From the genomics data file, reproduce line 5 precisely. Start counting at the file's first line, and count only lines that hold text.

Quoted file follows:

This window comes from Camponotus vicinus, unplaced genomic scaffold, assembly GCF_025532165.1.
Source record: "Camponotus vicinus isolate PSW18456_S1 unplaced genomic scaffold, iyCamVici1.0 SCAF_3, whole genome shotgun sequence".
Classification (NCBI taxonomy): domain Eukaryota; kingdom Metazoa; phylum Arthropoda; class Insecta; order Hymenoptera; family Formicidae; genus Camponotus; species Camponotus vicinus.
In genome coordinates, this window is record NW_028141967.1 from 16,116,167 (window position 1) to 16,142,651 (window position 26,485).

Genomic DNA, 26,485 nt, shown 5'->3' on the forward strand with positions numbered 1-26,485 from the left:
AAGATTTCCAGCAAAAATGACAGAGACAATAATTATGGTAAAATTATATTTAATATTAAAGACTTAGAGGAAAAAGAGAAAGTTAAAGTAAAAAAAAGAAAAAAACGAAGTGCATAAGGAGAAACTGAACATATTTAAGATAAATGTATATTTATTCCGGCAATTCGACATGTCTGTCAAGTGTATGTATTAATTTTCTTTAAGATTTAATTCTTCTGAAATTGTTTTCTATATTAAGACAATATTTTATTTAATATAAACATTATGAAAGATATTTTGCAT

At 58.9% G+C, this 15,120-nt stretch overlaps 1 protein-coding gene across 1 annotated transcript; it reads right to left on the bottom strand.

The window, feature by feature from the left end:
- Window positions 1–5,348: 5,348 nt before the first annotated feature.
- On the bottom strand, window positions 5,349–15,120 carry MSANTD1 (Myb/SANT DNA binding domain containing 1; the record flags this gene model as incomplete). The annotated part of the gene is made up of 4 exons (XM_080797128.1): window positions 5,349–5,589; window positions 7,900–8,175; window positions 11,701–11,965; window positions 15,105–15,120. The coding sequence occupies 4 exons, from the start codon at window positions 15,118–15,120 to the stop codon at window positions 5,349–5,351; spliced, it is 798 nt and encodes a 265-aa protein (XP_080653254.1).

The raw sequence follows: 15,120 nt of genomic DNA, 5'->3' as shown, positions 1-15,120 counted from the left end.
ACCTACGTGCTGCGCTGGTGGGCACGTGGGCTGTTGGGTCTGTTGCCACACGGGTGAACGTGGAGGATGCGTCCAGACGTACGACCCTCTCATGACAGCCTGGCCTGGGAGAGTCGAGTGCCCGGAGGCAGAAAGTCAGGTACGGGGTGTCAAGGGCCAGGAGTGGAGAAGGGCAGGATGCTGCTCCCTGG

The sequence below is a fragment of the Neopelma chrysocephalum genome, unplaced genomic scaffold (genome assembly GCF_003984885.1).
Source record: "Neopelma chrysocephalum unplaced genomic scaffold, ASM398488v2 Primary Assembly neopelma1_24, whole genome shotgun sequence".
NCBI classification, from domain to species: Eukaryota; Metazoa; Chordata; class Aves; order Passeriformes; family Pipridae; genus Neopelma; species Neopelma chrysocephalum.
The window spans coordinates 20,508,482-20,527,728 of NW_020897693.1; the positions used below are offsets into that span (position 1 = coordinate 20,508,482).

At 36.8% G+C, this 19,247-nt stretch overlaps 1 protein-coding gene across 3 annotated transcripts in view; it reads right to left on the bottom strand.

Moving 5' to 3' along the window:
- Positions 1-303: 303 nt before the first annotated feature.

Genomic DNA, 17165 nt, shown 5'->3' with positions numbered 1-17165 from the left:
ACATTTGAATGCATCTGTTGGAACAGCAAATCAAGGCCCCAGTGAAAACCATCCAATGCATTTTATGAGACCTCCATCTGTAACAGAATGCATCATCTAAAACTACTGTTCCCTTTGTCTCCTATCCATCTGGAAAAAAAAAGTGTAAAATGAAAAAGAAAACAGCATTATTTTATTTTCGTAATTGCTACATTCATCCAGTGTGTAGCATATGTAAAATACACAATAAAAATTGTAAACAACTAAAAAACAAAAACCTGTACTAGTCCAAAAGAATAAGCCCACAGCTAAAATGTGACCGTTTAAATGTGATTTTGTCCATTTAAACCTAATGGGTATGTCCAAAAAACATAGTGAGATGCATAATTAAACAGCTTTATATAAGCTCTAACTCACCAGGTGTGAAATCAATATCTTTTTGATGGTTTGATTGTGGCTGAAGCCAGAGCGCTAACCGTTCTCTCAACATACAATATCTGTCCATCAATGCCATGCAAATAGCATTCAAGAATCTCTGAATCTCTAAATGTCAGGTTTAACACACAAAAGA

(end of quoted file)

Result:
Genomic DNA, 26,485 nt, shown 5'->3' on the forward strand with positions numbered 1-26,485 from the left: